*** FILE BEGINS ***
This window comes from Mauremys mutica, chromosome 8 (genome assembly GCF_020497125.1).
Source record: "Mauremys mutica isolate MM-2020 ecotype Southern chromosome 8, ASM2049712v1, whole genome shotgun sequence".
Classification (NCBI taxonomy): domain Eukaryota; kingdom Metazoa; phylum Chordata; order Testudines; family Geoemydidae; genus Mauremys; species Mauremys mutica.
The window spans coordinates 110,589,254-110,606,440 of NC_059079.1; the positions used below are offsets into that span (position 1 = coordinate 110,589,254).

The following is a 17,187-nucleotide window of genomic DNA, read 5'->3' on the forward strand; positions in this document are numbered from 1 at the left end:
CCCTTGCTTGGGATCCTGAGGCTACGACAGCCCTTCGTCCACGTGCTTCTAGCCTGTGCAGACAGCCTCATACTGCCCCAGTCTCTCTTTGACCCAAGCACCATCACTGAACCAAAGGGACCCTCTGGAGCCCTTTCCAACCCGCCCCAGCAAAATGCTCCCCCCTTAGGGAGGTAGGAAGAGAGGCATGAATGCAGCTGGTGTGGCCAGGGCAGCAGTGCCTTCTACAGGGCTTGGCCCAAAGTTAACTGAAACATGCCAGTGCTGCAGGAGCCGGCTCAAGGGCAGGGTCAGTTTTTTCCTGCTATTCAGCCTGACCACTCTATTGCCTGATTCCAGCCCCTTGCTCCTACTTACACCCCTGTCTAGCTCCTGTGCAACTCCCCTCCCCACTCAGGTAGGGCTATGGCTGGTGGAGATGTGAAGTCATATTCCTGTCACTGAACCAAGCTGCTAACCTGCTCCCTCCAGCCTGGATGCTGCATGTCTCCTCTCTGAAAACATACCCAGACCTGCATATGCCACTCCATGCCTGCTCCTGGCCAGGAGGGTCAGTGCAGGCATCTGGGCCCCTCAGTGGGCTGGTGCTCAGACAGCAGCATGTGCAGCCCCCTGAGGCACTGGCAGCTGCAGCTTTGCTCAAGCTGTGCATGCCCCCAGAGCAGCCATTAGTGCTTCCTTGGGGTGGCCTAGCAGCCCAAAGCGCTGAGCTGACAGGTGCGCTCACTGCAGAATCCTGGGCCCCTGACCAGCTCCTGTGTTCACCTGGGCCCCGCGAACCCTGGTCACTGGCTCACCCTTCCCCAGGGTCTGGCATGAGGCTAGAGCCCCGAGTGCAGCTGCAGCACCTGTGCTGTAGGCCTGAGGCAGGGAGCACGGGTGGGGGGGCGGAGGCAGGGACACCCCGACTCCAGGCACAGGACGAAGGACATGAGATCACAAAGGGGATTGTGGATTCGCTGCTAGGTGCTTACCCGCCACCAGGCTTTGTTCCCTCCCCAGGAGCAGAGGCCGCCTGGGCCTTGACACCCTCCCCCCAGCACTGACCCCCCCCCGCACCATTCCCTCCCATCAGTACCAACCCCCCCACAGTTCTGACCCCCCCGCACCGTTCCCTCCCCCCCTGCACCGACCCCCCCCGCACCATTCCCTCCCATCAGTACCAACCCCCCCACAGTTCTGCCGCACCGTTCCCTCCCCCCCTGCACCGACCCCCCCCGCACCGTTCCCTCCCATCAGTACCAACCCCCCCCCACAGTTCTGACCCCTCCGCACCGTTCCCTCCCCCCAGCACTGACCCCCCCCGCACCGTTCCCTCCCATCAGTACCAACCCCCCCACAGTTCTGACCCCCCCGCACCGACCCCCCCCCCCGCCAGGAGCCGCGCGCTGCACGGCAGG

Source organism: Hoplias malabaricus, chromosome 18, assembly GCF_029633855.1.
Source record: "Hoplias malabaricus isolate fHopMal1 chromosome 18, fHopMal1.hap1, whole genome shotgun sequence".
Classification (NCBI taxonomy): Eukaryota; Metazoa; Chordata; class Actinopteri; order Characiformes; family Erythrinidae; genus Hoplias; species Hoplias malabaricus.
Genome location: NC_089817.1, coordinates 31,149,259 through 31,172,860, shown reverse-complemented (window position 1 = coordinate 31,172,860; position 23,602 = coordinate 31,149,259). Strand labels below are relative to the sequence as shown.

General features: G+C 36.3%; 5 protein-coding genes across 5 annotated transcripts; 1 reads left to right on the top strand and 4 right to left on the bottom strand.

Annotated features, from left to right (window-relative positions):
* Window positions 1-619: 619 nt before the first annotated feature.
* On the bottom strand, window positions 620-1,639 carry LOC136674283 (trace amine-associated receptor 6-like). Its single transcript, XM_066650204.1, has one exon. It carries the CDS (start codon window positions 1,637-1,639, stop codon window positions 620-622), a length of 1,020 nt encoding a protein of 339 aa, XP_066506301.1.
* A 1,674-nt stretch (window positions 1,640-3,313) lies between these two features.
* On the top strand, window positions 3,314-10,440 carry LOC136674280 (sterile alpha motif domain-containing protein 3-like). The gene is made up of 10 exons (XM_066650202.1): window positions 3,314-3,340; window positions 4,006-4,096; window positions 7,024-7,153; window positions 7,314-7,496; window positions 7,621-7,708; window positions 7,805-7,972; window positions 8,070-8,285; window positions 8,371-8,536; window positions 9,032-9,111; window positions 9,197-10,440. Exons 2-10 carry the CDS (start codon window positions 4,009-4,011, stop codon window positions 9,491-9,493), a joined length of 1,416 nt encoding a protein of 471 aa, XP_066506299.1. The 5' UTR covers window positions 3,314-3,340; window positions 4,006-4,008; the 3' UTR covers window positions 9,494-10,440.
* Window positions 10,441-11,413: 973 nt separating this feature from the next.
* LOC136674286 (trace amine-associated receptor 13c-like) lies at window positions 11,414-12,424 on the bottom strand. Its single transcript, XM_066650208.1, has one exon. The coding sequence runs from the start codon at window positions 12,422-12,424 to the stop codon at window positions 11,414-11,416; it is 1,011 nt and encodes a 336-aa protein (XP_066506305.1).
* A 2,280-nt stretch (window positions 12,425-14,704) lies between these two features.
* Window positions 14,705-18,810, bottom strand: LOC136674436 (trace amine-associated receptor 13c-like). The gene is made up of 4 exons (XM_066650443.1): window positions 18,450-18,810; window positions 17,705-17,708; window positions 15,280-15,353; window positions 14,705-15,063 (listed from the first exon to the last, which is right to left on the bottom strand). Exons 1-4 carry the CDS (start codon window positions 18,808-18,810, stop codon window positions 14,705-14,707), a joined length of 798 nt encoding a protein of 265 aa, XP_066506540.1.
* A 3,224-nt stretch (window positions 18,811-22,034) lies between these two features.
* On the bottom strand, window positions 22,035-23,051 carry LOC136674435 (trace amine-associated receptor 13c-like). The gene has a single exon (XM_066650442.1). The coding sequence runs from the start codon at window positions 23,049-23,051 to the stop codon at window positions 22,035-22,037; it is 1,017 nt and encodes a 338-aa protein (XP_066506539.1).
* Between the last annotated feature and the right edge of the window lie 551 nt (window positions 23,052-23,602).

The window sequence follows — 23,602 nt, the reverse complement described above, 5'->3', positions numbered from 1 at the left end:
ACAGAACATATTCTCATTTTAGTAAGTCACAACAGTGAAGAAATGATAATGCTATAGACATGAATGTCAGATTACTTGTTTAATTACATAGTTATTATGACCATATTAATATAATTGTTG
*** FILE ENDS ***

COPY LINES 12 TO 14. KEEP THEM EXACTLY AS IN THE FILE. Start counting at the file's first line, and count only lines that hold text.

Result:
Annotated features, from left to right (window-relative positions):
* Window positions 1-619: 619 nt before the first annotated feature.
* On the bottom strand, window positions 620-1,639 carry LOC136674283 (trace amine-associated receptor 6-like). Its single transcript, XM_066650204.1, has one exon. It carries the CDS (start codon window positions 1,637-1,639, stop codon window positions 620-622), a length of 1,020 nt encoding a protein of 339 aa, XP_066506301.1.